The numbers: The U.S. leading economic index fell 0.6% in April and declined for the 13th month in a row, pointing once again to a potential recession later in the year.
Economists polled by the Wall Street Journal had forecast a 0.6% drop.
The leading economic index, also known as the LEI, is a gauge of 10 indicators designed to show whether the economy is getting better or worse. The report is published by the nonprofit Conference Board.
Key details: Eight of the 10 indicators tracked by the Conference Board fell in April.
A measure of current economic conditions, meanwhile, rose by 0.3% in April.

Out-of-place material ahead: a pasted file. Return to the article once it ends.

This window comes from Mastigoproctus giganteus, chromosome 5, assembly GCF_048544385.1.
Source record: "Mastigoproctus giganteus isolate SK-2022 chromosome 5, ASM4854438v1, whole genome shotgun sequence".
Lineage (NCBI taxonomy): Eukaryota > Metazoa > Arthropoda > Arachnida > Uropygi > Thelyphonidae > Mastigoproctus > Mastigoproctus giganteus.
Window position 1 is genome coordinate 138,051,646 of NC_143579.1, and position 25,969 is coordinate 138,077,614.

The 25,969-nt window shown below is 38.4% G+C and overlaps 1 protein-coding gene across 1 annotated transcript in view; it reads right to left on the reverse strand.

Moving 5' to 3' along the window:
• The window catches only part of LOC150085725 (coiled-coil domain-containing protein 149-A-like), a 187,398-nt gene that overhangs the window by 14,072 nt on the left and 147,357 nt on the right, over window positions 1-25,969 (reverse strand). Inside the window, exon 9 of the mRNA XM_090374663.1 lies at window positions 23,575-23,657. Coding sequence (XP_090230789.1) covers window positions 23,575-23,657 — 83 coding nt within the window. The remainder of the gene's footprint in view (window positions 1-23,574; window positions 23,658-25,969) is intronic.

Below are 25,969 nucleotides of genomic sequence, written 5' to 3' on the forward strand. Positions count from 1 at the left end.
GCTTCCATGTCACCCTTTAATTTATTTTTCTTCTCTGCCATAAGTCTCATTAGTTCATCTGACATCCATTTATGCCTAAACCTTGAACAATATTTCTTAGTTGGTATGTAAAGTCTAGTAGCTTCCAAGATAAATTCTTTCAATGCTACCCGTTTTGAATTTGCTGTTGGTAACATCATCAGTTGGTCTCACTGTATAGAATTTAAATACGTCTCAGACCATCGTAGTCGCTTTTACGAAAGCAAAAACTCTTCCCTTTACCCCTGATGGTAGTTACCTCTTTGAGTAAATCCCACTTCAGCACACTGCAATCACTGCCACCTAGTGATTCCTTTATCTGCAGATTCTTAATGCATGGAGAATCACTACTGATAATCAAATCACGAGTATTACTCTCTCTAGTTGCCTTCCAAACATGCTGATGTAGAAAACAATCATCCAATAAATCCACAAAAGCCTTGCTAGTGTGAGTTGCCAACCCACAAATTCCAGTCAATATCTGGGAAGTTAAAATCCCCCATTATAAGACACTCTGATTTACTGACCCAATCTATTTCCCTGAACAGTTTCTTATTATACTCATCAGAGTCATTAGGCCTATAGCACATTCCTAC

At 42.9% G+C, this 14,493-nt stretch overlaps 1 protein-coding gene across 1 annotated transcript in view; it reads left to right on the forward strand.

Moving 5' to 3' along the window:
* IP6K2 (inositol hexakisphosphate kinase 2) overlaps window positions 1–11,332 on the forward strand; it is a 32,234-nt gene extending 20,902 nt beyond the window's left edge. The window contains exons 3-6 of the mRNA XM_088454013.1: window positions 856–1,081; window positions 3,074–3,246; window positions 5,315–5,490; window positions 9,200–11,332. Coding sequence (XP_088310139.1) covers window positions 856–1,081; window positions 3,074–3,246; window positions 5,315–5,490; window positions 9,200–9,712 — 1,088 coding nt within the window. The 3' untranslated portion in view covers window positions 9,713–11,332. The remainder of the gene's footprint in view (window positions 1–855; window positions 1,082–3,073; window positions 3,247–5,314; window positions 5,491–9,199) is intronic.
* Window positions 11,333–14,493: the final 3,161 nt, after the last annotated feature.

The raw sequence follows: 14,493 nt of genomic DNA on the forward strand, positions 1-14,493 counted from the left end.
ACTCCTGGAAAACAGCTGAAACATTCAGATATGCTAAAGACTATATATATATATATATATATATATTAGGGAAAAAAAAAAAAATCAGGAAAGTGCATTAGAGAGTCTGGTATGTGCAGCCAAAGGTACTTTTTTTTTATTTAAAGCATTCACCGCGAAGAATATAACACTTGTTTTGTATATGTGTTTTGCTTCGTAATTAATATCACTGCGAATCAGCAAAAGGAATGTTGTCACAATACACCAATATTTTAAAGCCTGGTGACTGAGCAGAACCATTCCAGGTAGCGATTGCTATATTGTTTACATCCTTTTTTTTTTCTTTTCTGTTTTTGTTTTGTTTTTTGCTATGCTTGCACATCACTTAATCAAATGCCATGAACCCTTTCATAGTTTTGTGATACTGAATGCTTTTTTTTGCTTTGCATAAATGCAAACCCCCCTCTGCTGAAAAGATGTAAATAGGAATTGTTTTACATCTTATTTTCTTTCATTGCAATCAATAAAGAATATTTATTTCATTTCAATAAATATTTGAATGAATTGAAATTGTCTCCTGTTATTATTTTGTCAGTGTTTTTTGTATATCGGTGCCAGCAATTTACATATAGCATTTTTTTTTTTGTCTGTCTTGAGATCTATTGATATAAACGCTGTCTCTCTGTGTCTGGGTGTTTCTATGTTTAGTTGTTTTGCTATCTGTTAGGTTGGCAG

The so-called lagging index — a look in the rearview mirror — dipped 0.1%.
Big picture: The economy has slowed in response to higher interest rates. Yet the leading index has been signaling a recession for months and there’s still little sign of one.
Looking ahead: “The Conference Board forecasts a contraction of economic activity starting in the second quarter, leading to a mild recession by mid-2023,” said Justyna Zabinska-La Monica, senior manager of business cycle indicators at the Conference Board.